In 2014, the ACT found that female students who scored higher than their male counterparts in all subjects scored lower in the math and science sections of the ACT. The researchers suggested that there was a ranking bias against men, rather than testing for a bias against women.

A more recent study from the American Psychological Association also found that GPA and standardized test scores are less likely to accurately predict college success when broken down by ethnicity or gender, but noted that several factors can affect these results. In its report, the association called for more research on the topic and suggested that colleges take a closer look at their admissions criteria.

What help should students receive?

As researchers try to chart a path forward, Alabama colleges and K-12 schools continue to make critical decisions about how much and what type of testing support to provide to students.

As a former maths teacher, ACT supervisor and superintendent of Gadsden town schools, Tony Reddick said he sees “tremendous needs” in his district for test preparation and support. Reddick is now the superintendent of the system and he’s been known to take a weekly trip. at the high school gymnasium, where he teaches athletes ACT tips and tricks and helps them hone their math skills.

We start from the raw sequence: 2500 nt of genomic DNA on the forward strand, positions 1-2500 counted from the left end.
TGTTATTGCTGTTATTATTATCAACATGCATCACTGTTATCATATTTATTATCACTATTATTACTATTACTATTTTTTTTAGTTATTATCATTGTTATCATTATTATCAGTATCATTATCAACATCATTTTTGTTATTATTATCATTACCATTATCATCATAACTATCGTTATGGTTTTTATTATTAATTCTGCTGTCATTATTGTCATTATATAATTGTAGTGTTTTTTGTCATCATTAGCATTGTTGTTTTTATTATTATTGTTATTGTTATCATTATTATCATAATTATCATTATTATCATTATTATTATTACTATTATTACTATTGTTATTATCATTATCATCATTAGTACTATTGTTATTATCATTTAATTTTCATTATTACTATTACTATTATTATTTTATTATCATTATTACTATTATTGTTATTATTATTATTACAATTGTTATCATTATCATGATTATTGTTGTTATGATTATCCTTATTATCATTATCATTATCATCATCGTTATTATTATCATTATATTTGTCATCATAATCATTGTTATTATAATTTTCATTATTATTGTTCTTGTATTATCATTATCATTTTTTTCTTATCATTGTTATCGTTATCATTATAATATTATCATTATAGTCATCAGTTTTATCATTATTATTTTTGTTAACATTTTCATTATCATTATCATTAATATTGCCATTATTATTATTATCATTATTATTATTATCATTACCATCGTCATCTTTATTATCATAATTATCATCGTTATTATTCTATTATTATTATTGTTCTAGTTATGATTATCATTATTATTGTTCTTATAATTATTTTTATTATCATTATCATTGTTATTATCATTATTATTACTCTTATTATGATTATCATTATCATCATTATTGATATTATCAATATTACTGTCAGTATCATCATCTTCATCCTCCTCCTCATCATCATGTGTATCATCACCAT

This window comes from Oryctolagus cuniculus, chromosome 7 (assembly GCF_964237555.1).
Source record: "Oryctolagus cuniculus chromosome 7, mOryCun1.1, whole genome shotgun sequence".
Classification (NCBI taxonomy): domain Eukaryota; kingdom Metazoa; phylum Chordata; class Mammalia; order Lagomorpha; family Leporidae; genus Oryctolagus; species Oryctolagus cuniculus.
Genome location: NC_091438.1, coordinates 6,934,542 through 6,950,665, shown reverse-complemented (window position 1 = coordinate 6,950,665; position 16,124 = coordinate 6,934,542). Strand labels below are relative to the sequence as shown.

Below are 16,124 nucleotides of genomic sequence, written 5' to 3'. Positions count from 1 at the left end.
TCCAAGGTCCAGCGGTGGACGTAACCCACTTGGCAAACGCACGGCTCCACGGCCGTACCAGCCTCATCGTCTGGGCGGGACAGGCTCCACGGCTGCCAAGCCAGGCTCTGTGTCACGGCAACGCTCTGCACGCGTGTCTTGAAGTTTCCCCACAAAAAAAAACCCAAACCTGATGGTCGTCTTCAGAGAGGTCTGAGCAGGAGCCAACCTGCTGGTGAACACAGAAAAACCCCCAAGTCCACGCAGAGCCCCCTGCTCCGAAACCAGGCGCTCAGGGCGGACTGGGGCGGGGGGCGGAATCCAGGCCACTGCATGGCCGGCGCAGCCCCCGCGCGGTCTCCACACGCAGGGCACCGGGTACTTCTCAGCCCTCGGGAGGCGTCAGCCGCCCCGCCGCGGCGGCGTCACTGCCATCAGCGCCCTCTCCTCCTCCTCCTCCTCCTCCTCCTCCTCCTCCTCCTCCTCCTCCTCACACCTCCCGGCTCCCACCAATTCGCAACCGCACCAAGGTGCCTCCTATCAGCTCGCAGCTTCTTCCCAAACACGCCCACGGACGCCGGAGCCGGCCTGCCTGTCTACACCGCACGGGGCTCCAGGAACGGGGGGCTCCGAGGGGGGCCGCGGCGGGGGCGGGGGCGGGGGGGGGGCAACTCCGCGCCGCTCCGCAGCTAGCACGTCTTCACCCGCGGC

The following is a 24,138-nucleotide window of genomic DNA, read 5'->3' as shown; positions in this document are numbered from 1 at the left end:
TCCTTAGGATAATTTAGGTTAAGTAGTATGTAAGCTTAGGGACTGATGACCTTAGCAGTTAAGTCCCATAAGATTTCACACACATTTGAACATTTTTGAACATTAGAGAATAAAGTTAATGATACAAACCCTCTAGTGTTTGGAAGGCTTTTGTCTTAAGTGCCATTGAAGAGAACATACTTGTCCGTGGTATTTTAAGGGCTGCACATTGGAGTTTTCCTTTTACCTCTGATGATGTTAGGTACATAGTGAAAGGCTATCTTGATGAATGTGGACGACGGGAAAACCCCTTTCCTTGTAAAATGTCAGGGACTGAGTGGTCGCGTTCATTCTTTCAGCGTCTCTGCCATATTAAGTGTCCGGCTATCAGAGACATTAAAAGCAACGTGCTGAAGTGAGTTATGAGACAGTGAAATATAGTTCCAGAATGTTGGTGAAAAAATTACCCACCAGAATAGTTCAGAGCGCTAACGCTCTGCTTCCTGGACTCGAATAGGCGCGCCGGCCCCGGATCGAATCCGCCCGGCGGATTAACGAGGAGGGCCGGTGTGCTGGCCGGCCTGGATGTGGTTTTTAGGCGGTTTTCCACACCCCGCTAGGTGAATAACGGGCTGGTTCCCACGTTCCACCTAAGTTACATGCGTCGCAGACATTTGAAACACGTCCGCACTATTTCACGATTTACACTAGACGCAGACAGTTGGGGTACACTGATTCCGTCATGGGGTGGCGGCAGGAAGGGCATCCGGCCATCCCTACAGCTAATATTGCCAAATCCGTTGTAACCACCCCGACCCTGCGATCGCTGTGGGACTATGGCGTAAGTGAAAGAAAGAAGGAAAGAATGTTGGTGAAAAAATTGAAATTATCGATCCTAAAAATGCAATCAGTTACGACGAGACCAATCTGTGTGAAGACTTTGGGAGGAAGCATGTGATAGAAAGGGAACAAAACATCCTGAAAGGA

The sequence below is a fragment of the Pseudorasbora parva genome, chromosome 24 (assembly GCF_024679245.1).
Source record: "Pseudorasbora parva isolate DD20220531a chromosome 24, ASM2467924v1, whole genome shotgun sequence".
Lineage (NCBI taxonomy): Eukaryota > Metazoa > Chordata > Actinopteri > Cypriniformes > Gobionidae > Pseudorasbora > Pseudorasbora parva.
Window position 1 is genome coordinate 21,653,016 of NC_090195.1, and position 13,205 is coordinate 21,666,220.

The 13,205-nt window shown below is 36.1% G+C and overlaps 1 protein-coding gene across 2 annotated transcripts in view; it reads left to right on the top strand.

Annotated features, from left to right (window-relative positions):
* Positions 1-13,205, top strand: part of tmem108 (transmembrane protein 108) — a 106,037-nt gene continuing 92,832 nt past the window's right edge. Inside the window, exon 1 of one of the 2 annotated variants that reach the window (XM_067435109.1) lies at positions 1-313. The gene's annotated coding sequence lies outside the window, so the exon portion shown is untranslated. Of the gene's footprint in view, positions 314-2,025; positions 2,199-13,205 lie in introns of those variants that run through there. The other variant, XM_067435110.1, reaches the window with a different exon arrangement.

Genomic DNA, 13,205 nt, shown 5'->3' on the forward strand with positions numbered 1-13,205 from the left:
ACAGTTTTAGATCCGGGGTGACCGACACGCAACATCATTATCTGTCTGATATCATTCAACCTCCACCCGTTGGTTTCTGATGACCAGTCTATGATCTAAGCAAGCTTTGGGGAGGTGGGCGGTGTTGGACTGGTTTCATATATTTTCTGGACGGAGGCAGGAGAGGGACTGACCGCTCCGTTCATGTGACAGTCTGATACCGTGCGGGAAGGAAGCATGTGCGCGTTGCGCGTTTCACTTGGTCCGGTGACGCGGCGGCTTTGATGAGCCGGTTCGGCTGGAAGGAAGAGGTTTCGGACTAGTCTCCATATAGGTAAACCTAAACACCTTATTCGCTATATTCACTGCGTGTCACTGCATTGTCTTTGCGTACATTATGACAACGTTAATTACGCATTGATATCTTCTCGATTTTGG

“Students must aspire to attend college in order to commit to preparing to take the ACT,” he said. “I get students who are just, ‘Hey, I just need a 19 or an 18.’ In many cases, they don’t even pass the ACT until the required state test in grade 11.”

State officials have ramped up college readiness efforts in 2020 and 2021, requiring all Alabama public schools to offer the ACT for free to 11th graders, requiring the free application for help federal students to graduate and increasing the number of career coaches in the state.